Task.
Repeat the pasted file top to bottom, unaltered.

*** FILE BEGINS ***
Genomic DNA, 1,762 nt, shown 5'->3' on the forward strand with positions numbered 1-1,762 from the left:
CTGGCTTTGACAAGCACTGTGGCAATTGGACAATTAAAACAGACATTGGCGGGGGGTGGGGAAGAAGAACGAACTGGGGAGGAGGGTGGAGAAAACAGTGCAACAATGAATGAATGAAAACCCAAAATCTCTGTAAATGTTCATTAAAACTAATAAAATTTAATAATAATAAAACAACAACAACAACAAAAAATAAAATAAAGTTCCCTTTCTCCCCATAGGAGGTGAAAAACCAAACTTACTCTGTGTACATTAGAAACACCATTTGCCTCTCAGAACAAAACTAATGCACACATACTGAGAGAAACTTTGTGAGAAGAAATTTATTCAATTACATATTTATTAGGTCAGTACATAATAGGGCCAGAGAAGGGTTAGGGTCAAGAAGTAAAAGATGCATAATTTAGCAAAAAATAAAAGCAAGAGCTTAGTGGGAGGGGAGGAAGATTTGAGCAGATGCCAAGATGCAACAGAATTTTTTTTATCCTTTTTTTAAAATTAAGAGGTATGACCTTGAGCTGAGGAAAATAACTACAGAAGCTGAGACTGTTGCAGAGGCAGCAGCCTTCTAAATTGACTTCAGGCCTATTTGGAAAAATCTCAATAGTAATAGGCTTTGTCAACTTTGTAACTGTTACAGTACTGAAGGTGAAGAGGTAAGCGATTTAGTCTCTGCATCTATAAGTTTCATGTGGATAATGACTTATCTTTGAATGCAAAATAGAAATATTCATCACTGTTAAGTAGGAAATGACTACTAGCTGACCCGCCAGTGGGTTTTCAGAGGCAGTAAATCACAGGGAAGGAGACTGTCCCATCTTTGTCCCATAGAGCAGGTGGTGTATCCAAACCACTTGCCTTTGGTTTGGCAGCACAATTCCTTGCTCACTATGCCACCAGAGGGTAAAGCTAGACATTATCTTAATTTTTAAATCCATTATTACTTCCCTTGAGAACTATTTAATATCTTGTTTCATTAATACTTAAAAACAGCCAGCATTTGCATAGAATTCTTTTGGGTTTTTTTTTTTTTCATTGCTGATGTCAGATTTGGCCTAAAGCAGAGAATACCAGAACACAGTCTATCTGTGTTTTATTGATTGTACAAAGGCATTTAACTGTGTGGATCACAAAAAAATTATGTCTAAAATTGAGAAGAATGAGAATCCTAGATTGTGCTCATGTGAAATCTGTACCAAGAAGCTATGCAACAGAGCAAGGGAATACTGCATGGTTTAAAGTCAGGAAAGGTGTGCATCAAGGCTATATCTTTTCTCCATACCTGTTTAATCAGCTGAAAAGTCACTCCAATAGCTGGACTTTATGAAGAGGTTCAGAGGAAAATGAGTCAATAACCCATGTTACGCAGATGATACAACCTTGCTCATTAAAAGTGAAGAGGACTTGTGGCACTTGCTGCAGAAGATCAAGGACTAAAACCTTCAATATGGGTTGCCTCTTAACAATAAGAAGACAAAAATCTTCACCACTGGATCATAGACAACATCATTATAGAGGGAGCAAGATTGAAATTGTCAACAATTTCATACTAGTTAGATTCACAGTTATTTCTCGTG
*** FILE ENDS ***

Genomic DNA, 1,762 nt, shown 5'->3' on the forward strand with positions numbered 1-1,762 from the left:
CTGGCTTTGACAAGCACTGTGGCAATTGGACAATTAAAACAGACATTGGCGGGGGGTGGGGAAGAAGAACGAACTGGGGAGGAGGGTGGAGAAAACAGTGCAACAATGAATGAATGAAAACCCAAAATCTCTGTAAATGTTCATTAAAACTAATAAAATTTAATAATAATAAAACAACAACAACAACAAAAAATAAAATAAAGTTCCCTTTCTCCCCATAGGAGGTGAAAAACCAAACTTACTCTGTGTACATTAGAAACACCATTTGCCTCTCAGAACAAAACTAATGCACACATACTGAGAGAAACTTTGTGAGAAGAAATTTATTCAATTACATATTTATTAGGTCAGTACATAATAGGGCCAGAGAAGGGTTAGGGTCAAGAAGTAAAAGATGCATAATTTAGCAAAAAATAAAAGCAAGAGCTTAGTGGGAGGGGAGGAAGATTTGAGCAGATGCCAAGATGCAACAGAATTTTTTTTATCCTTTTTTTAAAATTAAGAGGTATGACCTTGAGCTGAGGAAAATAACTACAGAAGCTGAGACTGTTGCAGAGGCAGCAGCCTTCTAAATTGACTTCAGGCCTATTTGGAAAAATCTCAATAGTAATAGGCTTTGTCAACTTTGTAACTGTTACAGTACTGAAGGTGAAGAGGTAAGCGATTTAGTCTCTGCATCTATAAGTTTCATGTGGATAATGACTTATCTTTGAATGCAAAATAGAAATATTCATCACTGTTAAGTAGGAAATGACTACTAGCTGACCCGCCAGTGGGTTTTCAGAGGCAGTAAATCACAGGGAAGGAGACTGTCCCATCTTTGTCCCATAGAGCAGGTGGTGTATCCAAACCACTTGCCTTTGGTTTGGCAGCACAATTCCTTGCTCACTATGCCACCAGAGGGTAAAGCTAGACATTATCTTAATTTTTAAATCCATTATTACTTCCCTTGAGAACTATTTAATATCTTGTTTCATTAATACTTAAAAACAGCCAGCATTTGCATAGAATTCTTTTGGGTTTTTTTTTTTTTCATTGCTGATGTCAGATTTGGCCTAAAGCAGAGAATACCAGAACACAGTCTATCTGTGTTTTATTGATTGTACAAAGGCATTTAACTGTGTGGATCACAAAAAAATTATGTCTAAAATTGAGAAGAATGAGAATCCTAGATTGTGCTCATGTGAAATCTGTACCAAGAAGCTATGCAACAGAGCAAGGGAATACTGCATGGTTTAAAGTCAGGAAAGGTGTGCATCAAGGCTATATCTTTTCTCCATACCTGTTTAATCAGCTGAAAAGTCACTCCAATAGCTGGACTTTATGAAGAGGTTCAGAGGAAAATGAGTCAATAACCCATGTTACGCAGATGATACAACCTTGCTCATTAAAAGTGAAGAGGACTTGTGGCACTTGCTGCAGAAGATCAAGGACTAAAACCTTCAATATGGGTTGCCTCTTAACAATAAGAAGACAAAAATCTTCACCACTGGATCATAGACAACATCATTATAGAGGGAGCAAGATTGAAATTGTCAACAATTTCATACTAGTTAGATTCACAGTTATTTCTCGTG